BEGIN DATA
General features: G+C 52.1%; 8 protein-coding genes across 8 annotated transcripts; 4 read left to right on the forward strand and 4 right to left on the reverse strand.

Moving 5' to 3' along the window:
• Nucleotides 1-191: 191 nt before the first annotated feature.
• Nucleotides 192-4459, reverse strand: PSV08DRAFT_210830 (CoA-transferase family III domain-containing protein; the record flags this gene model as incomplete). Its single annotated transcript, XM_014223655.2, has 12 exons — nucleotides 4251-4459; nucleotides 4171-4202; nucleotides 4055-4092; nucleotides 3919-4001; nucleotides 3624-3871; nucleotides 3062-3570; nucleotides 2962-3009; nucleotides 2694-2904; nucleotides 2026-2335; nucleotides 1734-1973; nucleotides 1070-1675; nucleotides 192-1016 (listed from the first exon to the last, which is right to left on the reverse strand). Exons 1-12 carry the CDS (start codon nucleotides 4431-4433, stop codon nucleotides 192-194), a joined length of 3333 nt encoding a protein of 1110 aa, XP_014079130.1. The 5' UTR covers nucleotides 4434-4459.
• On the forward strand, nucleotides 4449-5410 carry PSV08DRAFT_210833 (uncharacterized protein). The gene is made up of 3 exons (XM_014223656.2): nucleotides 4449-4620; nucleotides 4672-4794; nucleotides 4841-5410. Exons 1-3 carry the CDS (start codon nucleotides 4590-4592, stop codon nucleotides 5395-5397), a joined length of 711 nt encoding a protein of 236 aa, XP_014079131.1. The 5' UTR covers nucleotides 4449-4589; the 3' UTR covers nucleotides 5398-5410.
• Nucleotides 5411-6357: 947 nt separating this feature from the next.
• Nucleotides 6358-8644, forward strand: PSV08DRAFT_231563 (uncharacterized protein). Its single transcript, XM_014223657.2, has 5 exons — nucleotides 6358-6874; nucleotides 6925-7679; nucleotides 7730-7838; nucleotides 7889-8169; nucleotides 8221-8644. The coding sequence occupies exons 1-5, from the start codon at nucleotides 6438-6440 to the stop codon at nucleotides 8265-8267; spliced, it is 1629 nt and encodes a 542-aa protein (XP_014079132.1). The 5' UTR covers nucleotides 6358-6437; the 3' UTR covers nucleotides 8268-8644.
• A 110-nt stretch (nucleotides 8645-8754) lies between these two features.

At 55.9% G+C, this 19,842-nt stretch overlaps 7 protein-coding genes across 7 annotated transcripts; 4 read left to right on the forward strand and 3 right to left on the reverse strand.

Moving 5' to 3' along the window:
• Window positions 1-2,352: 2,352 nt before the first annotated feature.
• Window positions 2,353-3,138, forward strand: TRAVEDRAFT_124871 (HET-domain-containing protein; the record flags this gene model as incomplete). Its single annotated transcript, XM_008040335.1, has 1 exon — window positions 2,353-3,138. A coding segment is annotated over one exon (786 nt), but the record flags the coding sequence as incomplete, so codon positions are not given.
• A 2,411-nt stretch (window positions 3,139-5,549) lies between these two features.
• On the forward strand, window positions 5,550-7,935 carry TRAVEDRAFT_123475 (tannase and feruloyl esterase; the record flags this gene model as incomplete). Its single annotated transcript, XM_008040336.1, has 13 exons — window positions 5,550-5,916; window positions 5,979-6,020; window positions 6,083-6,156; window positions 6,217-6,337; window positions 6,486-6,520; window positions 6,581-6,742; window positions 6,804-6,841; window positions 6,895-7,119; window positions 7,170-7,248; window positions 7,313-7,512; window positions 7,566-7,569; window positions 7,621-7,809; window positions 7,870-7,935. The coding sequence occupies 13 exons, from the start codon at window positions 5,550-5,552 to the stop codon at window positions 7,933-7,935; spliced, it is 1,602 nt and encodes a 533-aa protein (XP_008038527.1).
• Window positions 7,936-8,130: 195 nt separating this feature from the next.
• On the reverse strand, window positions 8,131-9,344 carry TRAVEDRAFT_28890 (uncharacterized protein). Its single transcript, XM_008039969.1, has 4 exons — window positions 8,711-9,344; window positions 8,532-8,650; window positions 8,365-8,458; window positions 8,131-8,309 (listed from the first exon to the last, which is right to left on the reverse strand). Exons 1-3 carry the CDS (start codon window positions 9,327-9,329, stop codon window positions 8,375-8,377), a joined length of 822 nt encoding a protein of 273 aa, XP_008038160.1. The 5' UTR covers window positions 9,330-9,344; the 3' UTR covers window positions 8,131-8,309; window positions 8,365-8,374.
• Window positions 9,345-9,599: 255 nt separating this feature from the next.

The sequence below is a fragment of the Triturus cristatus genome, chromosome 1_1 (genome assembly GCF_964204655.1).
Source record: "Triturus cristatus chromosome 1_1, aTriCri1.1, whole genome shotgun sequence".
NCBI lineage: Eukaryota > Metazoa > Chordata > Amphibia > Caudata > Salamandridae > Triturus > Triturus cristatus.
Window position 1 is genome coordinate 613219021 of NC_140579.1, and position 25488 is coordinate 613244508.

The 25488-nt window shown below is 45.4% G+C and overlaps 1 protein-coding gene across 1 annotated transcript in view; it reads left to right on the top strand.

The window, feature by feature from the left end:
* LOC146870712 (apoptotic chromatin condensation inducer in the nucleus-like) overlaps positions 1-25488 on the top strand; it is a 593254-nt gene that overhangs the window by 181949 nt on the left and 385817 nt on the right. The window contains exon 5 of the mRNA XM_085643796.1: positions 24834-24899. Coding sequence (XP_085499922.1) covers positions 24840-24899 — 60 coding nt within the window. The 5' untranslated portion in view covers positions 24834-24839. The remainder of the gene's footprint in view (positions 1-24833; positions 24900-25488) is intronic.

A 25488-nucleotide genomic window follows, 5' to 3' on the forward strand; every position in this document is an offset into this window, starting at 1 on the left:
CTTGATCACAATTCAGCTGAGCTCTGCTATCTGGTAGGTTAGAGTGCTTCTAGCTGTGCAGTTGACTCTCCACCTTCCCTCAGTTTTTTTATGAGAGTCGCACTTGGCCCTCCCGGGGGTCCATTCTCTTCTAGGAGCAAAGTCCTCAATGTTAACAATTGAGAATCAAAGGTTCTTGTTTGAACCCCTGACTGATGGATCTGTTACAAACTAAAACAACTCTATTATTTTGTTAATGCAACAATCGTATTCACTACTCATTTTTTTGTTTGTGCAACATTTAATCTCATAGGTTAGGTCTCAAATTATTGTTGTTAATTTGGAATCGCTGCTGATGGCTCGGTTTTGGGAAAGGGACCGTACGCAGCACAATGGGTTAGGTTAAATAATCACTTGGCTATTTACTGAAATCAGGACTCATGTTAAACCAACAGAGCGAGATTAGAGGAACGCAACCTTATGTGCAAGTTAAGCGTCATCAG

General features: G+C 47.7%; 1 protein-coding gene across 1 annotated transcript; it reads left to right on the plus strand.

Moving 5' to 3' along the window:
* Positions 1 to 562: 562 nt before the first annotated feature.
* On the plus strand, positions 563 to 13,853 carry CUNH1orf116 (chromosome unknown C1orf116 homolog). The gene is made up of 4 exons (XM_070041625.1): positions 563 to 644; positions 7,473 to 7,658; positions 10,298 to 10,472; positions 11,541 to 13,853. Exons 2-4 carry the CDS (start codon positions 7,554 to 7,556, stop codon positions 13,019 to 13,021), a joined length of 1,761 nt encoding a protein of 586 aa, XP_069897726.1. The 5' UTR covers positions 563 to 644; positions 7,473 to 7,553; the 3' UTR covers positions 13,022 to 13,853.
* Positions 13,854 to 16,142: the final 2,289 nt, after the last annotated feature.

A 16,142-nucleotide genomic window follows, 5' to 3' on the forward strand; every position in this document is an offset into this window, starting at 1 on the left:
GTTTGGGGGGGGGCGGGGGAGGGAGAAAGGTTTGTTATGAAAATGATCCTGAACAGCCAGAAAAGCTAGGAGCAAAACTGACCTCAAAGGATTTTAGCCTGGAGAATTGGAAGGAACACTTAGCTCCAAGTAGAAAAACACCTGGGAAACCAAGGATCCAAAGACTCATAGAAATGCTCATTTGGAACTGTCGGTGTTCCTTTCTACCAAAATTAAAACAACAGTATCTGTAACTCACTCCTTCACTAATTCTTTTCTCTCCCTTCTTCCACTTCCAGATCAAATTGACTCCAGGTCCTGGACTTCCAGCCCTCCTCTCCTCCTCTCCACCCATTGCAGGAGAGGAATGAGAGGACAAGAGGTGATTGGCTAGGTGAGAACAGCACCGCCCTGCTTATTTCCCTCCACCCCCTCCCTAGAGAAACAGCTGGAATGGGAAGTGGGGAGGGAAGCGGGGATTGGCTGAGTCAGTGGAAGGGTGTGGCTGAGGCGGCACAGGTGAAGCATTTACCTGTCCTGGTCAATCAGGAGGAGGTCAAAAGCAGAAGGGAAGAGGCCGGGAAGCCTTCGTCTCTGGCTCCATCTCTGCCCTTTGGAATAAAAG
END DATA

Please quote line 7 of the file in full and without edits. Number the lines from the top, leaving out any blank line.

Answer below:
• Nucleotides 6358-8644, forward strand: PSV08DRAFT_231563 (uncharacterized protein). Its single transcript, XM_014223657.2, has 5 exons — nucleotides 6358-6874; nucleotides 6925-7679; nucleotides 7730-7838; nucleotides 7889-8169; nucleotides 8221-8644. The coding sequence occupies exons 1-5, from the start codon at nucleotides 6438-6440 to the stop codon at nucleotides 8265-8267; spliced, it is 1629 nt and encodes a 542-aa protein (XP_014079132.1). The 5' UTR covers nucleotides 6358-6437; the 3' UTR covers nucleotides 8268-8644.